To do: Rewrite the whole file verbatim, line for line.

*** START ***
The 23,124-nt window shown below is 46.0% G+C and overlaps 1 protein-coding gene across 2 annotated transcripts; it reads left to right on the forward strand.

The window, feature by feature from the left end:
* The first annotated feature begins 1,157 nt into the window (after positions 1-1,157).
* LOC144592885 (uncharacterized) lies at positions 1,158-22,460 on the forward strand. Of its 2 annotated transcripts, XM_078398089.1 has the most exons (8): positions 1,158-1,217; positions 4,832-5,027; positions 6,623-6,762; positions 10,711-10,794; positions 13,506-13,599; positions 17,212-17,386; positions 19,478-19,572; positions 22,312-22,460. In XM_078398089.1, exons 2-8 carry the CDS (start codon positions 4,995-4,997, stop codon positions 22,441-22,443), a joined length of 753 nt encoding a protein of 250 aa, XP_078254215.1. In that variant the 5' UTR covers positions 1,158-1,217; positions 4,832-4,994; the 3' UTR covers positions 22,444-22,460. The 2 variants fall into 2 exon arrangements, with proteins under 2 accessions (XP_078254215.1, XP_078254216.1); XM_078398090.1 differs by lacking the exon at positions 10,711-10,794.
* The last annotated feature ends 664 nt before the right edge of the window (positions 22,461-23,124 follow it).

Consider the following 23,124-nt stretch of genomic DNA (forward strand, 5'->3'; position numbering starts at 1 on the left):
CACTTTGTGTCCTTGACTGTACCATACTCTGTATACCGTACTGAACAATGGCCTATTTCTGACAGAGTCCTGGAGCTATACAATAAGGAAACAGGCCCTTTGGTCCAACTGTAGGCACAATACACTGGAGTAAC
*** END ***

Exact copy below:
The 23,124-nt window shown below is 46.0% G+C and overlaps 1 protein-coding gene across 2 annotated transcripts; it reads left to right on the forward strand.

The window, feature by feature from the left end:
* The first annotated feature begins 1,157 nt into the window (after positions 1-1,157).
* LOC144592885 (uncharacterized) lies at positions 1,158-22,460 on the forward strand. Of its 2 annotated transcripts, XM_078398089.1 has the most exons (8): positions 1,158-1,217; positions 4,832-5,027; positions 6,623-6,762; positions 10,711-10,794; positions 13,506-13,599; positions 17,212-17,386; positions 19,478-19,572; positions 22,312-22,460. In XM_078398089.1, exons 2-8 carry the CDS (start codon positions 4,995-4,997, stop codon positions 22,441-22,443), a joined length of 753 nt encoding a protein of 250 aa, XP_078254215.1. In that variant the 5' UTR covers positions 1,158-1,217; positions 4,832-4,994; the 3' UTR covers positions 22,444-22,460. The 2 variants fall into 2 exon arrangements, with proteins under 2 accessions (XP_078254215.1, XP_078254216.1); XM_078398090.1 differs by lacking the exon at positions 10,711-10,794.
* The last annotated feature ends 664 nt before the right edge of the window (positions 22,461-23,124 follow it).

Consider the following 23,124-nt stretch of genomic DNA (forward strand, 5'->3'; position numbering starts at 1 on the left):
CACTTTGTGTCCTTGACTGTACCATACTCTGTATACCGTACTGAACAATGGCCTATTTCTGACAGAGTCCTGGAGCTATACAATAAGGAAACAGGCCCTTTGGTCCAACTGTAGGCACAATACACTGGAGTAAC